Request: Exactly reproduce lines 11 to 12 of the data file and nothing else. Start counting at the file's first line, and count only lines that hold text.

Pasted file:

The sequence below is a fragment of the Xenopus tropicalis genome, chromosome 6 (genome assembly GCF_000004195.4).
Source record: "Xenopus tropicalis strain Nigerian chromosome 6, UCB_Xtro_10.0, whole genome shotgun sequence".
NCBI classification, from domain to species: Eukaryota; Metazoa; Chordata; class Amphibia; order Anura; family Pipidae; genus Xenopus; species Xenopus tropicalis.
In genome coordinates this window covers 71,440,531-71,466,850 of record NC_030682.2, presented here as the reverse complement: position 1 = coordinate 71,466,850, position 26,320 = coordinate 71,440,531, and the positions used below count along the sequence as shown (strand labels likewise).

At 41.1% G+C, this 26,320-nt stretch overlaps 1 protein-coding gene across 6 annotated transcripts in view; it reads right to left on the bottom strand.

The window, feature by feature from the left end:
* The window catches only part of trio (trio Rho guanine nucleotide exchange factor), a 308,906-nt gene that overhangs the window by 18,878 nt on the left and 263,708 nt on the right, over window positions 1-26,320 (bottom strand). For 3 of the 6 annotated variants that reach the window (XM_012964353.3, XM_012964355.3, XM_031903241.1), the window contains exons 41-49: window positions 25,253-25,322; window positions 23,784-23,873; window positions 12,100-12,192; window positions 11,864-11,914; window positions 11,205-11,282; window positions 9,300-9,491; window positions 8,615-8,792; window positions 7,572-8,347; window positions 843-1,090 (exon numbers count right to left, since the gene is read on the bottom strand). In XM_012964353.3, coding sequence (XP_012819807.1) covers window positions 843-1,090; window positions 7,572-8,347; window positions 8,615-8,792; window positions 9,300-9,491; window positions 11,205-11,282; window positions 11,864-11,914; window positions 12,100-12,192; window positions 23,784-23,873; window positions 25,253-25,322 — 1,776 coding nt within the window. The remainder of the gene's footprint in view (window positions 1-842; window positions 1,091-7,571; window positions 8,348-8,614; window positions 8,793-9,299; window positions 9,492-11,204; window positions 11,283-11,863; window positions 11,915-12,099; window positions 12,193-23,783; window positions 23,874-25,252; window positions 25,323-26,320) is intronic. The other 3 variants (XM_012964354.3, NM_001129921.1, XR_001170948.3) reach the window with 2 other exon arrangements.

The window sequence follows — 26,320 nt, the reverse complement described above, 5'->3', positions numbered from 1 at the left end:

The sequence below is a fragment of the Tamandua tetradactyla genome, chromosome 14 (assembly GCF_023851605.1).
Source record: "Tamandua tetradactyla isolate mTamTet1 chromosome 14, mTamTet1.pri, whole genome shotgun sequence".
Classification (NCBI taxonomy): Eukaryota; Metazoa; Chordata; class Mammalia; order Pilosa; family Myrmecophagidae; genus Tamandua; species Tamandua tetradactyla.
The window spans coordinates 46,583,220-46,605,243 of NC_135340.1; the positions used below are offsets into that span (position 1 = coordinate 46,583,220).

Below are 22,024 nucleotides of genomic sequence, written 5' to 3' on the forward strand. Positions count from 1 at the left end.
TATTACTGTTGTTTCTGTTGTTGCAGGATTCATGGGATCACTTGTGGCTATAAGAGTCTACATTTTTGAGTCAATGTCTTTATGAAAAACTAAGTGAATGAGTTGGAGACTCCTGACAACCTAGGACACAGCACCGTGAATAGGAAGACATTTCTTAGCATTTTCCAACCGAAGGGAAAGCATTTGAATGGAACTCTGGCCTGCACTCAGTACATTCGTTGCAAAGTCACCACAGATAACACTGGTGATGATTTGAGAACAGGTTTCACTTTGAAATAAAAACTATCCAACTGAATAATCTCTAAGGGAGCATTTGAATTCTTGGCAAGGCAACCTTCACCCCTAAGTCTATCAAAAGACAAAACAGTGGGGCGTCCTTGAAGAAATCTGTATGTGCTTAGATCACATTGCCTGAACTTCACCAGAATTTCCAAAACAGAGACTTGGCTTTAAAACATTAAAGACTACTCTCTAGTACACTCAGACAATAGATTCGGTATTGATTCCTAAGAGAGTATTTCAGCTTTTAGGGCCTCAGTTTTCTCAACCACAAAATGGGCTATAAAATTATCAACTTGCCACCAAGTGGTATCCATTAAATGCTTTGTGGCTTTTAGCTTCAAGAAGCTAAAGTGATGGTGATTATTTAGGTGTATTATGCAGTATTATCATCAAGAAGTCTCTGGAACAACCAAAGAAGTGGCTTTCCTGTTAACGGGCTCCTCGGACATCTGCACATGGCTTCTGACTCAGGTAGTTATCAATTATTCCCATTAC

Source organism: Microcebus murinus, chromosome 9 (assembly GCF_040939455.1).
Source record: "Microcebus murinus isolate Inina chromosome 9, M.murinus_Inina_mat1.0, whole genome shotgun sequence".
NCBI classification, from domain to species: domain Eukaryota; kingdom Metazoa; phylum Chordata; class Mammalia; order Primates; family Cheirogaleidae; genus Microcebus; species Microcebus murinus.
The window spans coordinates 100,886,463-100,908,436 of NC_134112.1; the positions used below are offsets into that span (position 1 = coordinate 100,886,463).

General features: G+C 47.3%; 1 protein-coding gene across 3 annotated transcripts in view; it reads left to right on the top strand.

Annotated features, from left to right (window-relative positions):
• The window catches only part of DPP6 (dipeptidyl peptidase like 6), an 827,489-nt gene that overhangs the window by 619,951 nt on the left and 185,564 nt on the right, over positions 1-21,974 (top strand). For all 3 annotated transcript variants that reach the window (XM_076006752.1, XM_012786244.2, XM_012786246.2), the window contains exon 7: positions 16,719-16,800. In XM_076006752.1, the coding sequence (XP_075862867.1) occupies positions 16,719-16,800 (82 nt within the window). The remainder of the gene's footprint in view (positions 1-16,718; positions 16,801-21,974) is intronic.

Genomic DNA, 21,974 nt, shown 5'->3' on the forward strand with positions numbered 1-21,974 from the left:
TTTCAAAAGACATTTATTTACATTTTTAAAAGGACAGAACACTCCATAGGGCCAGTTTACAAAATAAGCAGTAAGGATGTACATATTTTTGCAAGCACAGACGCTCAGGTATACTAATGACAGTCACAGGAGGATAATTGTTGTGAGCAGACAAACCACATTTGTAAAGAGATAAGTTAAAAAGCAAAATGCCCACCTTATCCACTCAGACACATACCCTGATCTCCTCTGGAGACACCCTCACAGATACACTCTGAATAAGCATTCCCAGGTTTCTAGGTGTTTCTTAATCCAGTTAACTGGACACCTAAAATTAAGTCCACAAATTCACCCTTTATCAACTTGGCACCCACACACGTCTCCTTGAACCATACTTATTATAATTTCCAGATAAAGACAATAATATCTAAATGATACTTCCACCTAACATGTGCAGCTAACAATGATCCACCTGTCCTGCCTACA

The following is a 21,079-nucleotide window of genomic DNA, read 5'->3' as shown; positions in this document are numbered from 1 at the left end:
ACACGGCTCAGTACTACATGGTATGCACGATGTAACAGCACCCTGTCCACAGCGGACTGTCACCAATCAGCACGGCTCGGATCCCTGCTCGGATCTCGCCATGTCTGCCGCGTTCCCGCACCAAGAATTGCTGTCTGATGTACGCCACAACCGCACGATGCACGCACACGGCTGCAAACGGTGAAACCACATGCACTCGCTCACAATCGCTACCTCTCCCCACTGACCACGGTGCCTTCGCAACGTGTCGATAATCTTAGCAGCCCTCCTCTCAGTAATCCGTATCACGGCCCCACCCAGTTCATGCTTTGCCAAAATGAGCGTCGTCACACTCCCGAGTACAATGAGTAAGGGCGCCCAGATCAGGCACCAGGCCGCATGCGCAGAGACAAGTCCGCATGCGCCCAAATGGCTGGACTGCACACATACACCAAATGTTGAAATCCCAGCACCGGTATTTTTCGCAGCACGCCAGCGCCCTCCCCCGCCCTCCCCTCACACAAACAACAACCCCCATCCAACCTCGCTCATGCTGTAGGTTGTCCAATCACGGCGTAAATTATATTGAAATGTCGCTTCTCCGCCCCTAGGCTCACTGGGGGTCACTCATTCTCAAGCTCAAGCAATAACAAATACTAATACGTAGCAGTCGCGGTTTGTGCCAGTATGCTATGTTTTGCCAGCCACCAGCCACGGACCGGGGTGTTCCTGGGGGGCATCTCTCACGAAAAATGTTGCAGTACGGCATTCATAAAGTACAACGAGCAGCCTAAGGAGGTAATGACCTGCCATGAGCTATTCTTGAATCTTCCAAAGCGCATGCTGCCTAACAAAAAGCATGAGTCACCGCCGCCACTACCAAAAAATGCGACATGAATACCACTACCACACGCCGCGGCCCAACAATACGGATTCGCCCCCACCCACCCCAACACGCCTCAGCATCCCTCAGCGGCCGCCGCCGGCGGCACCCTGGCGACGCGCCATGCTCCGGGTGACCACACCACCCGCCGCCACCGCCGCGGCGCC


Classification (NCBI taxonomy): Eukaryota; Metazoa; Chordata; class Mammalia; order Pilosa; family Myrmecophagidae; genus Tamandua; species Tamandua tetradactyla.
The window spans coordinates 46,583,220-46,605,243 of NC_135340.1; the positions used below are offsets into that span (position 1 = coordinate 46,583,220).